NAFTA needs a facelift, not a lobotomy
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Mexico, Canada and the United States will soon sit down to update the North American Free Trade Agreement (NAFTA). Moving toward that process, U.S. and Mexican business leaders and officials will meet Tuesday in Washington with the “modernization” of NAFTA, as the U.S. Trade Representative put it to Congress, on the agenda. 

Many agree that this effort is worthwhile to keep our region competitive. After 23 years, parts of the agreement should be adjusted, for example, to include e-commerce, data flows and other products and services that have emerged since 1994. U.S. companies have a strong presence in these sectors. Other aspects of NAFTA will be reviewed in light of the decades of experience to address shortcomings. Each country will have their particular areas of concern.


Three key premises should be central to discussions, however: (1) recognizing the real value of the trade, investment and production networks that currently support jobs and businesses across North America; (2) acknowledging that others in the world are rapidly improving their own competitiveness; and (3) identifying areas ripe for collaboration to help preserve and create new jobs in the face of the technological revolutions and global competition ahead.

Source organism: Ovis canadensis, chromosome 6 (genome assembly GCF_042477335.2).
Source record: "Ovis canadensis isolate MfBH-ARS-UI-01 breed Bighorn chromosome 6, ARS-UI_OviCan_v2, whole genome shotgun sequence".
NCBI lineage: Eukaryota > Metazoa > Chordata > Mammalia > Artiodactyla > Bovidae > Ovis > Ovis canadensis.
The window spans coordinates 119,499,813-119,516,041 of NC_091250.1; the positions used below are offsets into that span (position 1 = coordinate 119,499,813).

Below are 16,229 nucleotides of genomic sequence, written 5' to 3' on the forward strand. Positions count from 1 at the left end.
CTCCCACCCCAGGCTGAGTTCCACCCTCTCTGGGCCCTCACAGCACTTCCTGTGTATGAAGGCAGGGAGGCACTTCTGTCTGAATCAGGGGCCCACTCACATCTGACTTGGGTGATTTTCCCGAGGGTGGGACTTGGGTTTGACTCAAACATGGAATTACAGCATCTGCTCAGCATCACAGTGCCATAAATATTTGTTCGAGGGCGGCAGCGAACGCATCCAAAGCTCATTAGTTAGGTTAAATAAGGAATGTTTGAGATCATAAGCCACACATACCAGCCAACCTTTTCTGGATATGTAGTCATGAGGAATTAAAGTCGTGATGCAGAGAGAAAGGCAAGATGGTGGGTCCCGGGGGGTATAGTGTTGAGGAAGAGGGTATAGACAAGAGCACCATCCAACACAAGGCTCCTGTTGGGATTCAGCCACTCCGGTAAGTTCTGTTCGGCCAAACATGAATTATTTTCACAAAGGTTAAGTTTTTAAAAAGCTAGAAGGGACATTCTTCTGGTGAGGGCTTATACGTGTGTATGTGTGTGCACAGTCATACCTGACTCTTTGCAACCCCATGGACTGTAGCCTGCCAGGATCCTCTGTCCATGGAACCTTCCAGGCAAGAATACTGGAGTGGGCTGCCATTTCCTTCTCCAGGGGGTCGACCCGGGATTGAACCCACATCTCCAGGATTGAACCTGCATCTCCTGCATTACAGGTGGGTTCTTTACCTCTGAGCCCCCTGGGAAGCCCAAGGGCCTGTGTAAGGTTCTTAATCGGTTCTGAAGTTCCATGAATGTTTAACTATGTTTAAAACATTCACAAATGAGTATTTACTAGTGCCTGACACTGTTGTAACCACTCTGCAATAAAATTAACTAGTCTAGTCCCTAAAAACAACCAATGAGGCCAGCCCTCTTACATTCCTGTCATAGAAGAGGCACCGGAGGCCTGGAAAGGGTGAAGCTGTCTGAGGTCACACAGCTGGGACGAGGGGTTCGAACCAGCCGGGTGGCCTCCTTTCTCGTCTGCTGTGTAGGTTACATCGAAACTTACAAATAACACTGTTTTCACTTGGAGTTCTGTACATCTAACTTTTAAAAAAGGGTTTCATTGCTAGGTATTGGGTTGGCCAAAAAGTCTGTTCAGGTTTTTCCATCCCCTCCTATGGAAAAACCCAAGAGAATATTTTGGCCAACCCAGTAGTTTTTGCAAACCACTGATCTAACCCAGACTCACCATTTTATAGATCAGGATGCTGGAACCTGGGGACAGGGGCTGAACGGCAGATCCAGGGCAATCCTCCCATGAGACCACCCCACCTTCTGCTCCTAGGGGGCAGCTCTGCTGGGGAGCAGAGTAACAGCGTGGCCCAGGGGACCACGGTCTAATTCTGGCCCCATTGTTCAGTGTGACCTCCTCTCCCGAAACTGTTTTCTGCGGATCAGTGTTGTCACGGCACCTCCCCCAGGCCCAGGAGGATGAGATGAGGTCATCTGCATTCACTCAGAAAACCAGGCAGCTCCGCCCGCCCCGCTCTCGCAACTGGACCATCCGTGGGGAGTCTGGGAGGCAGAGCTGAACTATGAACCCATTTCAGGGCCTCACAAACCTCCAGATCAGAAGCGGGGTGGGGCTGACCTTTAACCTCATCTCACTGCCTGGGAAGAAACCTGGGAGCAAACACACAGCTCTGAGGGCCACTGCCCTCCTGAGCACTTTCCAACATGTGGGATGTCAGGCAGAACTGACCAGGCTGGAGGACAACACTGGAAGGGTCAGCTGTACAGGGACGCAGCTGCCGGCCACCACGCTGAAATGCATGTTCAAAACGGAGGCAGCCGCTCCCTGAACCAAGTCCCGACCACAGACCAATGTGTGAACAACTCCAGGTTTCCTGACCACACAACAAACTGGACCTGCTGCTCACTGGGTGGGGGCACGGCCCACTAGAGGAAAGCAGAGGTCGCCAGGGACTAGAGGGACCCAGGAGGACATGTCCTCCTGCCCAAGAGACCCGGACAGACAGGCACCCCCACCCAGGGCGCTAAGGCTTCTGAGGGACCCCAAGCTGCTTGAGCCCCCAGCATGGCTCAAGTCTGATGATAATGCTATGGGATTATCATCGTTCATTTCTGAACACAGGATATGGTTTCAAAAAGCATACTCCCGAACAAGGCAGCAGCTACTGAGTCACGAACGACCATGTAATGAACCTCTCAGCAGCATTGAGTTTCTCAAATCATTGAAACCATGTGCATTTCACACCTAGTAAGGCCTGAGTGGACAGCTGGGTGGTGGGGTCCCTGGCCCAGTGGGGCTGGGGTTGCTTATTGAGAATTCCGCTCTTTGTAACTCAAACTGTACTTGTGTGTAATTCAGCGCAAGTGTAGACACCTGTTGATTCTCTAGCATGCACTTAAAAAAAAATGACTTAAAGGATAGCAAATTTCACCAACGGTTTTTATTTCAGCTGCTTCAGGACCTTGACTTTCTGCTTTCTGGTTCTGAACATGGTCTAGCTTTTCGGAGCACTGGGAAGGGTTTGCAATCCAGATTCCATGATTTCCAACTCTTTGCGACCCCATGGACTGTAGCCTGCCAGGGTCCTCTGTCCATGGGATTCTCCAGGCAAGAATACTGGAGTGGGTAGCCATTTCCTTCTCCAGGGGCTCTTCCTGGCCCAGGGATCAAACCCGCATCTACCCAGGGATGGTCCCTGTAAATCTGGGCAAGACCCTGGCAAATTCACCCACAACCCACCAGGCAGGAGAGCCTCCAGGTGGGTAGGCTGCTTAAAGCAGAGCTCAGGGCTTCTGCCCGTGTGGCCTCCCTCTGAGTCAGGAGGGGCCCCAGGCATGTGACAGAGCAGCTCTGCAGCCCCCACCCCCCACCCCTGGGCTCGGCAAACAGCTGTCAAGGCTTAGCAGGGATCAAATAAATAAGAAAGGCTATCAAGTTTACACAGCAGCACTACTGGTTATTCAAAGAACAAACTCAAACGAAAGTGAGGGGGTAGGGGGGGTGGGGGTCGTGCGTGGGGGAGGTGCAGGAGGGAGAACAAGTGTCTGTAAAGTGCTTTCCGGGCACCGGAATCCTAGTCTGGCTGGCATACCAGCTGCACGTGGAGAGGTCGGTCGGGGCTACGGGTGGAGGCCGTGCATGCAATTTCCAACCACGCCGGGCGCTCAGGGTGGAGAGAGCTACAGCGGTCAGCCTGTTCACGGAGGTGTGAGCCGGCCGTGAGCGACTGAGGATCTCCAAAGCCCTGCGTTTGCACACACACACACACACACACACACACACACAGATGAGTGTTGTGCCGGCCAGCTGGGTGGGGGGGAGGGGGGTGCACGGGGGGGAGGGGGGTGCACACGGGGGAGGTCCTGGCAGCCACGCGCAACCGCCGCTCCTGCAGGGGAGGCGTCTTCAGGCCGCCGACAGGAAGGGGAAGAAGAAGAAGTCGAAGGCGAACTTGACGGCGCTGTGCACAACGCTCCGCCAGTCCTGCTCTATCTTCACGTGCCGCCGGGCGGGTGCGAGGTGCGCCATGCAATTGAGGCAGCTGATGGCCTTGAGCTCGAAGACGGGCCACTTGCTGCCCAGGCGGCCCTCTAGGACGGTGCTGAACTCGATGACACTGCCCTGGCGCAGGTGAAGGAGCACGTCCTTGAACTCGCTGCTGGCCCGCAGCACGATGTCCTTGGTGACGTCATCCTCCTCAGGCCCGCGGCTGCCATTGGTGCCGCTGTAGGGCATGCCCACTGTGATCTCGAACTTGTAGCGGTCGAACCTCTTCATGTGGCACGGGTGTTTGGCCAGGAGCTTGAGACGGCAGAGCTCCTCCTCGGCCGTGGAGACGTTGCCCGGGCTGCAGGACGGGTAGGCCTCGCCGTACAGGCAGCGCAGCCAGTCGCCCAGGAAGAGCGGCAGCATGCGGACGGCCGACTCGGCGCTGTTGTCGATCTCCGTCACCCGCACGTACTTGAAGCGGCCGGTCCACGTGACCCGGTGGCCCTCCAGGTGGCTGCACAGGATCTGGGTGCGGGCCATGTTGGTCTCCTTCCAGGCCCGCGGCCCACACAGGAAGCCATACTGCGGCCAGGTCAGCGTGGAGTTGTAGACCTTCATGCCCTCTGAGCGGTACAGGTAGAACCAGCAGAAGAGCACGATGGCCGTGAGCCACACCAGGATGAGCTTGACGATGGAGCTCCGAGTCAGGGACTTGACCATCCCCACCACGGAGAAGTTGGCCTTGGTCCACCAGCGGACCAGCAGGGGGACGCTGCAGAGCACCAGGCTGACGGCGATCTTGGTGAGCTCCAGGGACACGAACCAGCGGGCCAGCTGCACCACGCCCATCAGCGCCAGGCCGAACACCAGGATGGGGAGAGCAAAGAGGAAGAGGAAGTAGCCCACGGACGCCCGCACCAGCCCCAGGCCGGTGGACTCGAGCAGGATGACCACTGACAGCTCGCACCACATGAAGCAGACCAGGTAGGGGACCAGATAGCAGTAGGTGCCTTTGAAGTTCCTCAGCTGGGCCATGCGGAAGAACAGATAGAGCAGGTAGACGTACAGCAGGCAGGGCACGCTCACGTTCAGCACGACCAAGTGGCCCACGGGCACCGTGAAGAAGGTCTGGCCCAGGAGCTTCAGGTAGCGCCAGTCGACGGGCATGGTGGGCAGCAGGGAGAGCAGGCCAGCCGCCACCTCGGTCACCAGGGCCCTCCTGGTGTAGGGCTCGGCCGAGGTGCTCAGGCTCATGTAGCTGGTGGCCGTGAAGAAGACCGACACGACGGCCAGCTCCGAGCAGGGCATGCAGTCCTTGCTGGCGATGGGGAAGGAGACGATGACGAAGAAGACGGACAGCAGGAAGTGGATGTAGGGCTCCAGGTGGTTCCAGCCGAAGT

While some criticize NAFTA, it is essential to remember that Canada and Mexico are the first- and second-largest buyers of U.S. goods in the world. An estimated 14 million U.S. jobs depend on commercial ties with our North American neighbors. Those jobs are spread across most every U.S. state. NAFTA’s modernization should not endanger these U.S. jobs or sales. 

North American trade is four-times larger today than it was in 1993, and U.S.-Mexican trade is almost six-times larger. In 1993, it was estimated that 700,000 U.S. jobs depended on trade with Mexico. In 2016, that estimate stood at 4.9 million U.S. jobs tied to commerce with Mexico. The jobs have also evolved. One result is that U.S. manufactured imports from our two neighbors hold a much larger percentage of U.S. content than from any other country in the world.